A lost soul away from  Pfupajena Stadium Day Gutu

Innocent Kurira, [email protected] 

FUELLED by the extraordinary enthusiasm of the supporters and the local community, Chegutu Pirates would have presented a formidable challenge for any team at Pfupajena Stadium. 

Unfortunately, the stadium does not meet the standards required for Premier League matches. Consequently, the team must undertake a 46,5 km journey to Ngezi to host their home fixtures at Baobab Stadium. 

Considering the club’s impressive sale of 7 000 tickets for a single Division One match in the previous season, one can only speculate about the electric atmosphere that would have prevailed in Chegutu if Pfupajena had been their home ground for league encounters. 

Coach Day Gutu of Chegutu Pirates concedes that the essence of their home advantage is diminished, as their “home” games are played on foreign turf.

“It’s a great disadvantage ranging from several factors like missing the twelfth player, losing time for training traveling to Ngezi, traveling on its own is a load which brings fatigue and as a team, we don’t enjoy the home advantage for we will be playing home away from home,” said Gutu. 

Coach Gutu witnessed his team, the Chegutu Pirates, suffer a 3-0 defeat to the Highlanders at Barbourfields Stadium last Sunday. Reflecting on the match, he highlighted the daunting atmosphere as a significant factor — an atmosphere he believes could be replicated to their advantage if they had the opportunity to play in Chegutu.

“The atmosphere was electric and intimidating,” said Gutu on Barbourfields Stadium atmosphere. 

He says the support they get at Pfupajena is similar to that Bosso gets at Barbourfields. 

“Our fans are similar in several things like being passionate about their team, cheering their team regardless of the result, help their team unconditionally, they follow their team wherever it goes, they don’t despair, always rally behind their team,” said Gutu. 

In the heyday of the local Premiership, it was a spectacle that even smaller towns boasted teams robust enough to vie with urban giants. 

These squads were an amalgam of corporate-backed and community-driven clubs, known for their challenging home grounds that often turned the tide of matches. Notable among these were teams like Baghdad from Kwekwe, Mhangura, Maglas, Chibuku and Motor Action Sports Club, which have since lost the privilege to host Premiership football.

Motor Action clinched the 2010 championship at their home ground, Motor Action Sports Club (once known as Callies), while Arcadia United became a formidable presence at Danny Bismarck. As the new millennium dawned, teams like Lengthens brought elite football to Dzivarasekwa and Circle United played at their Mabvuku base. Buymore took to the field at Chibuku in Chitungwiza and Premier League clubs traversed Zimbabwe to compete in locales such as Dulibadzimu in Beitbridge, Trojan Mine ground, and Hwange’s Colliery, each with its storied football heritage.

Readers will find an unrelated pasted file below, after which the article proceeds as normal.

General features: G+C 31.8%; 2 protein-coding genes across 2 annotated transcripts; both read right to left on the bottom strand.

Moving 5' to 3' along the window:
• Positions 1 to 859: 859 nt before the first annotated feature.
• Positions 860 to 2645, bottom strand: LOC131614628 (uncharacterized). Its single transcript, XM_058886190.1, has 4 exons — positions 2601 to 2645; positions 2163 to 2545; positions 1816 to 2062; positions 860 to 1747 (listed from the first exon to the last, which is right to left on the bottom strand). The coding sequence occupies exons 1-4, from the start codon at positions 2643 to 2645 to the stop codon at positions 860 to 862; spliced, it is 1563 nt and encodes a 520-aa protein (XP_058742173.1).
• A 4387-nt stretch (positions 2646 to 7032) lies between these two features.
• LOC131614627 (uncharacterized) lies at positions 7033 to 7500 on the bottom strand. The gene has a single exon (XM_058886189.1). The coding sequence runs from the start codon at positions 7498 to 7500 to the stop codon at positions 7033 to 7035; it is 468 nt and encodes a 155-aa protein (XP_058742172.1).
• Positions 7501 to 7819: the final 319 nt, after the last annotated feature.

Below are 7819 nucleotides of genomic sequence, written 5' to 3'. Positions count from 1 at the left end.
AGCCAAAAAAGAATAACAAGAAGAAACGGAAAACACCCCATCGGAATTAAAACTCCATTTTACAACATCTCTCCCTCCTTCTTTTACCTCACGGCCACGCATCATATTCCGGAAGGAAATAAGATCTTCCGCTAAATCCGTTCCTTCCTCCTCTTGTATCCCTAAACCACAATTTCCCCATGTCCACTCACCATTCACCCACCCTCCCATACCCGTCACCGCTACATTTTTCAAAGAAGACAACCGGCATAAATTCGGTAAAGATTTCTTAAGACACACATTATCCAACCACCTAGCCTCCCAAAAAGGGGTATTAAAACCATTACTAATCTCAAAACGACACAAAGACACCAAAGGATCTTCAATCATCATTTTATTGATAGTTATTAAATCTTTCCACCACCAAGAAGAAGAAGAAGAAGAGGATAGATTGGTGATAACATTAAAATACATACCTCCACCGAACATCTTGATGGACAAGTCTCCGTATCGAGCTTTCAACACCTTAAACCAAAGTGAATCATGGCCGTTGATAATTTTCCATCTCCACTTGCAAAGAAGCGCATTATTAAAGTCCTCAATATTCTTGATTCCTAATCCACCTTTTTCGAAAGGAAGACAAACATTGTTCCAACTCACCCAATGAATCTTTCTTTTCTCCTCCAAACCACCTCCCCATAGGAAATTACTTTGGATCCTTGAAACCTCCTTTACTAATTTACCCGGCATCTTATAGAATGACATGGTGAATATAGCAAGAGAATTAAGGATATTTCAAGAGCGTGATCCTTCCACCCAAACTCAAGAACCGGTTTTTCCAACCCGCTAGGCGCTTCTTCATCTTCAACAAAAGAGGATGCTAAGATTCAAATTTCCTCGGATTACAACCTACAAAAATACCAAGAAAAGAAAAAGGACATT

The majority of these venues are under the stewardship of local authorities, which, due to neglect, have collapsed. In times past, corporate entities embraced their social responsibility by fostering sports, leading to a flourishing football scene across the nation.

Bulawayo was a hub of such activity, with numerous teams engaging in fierce competition beyond the top league. Squads like Archer Stars, Merlin Husky, Red Seal Rovers, and Gold Star left an indelible mark as they vied for supremacy in the first division. 

The intensity of lower-league play was such that players often leaped from second-tier teams to Premiership stardom, securing starting roles immediately. Examples abound, including Sikhumbuzo Mabhena’s transition from Makasa Sun to Hwange and Chipo Tsodzo’s leap from G & D to Zimbabwe Saints.

The lower divisions and area zones provided a nurturing ground for late bloomers, offering a platform for maturation beyond junior football. It wasn’t unusual for a Highlanders reserve to sharpen their skills with Matabeleland High City in the BAFA league before ascending to the Premiership.

Lloyd Mutasa, a legendary midfielder, embarked on his illustrious career at Tanganda FC in Manicaland, backed by the Tanganda Tea Company. Similarly, the late Francis Shonhayi rose to prominence with Bata Power, sponsored by the Bata Shoe Company in Gweru, igniting a local rivalry with Gweru United.

Such rivalries were mirrored in larger cities, with Highlanders and Zimbabwe Saints in Bulawayo, and Dynamos and Caps United in Harare, each commanding a legion of passionate supporters.

Mining town teams like Mhangura, Hwange and Ziscosteel have been woven into the fabric of Zimbabwean football folklore since before Independence.—@innocentskizoe


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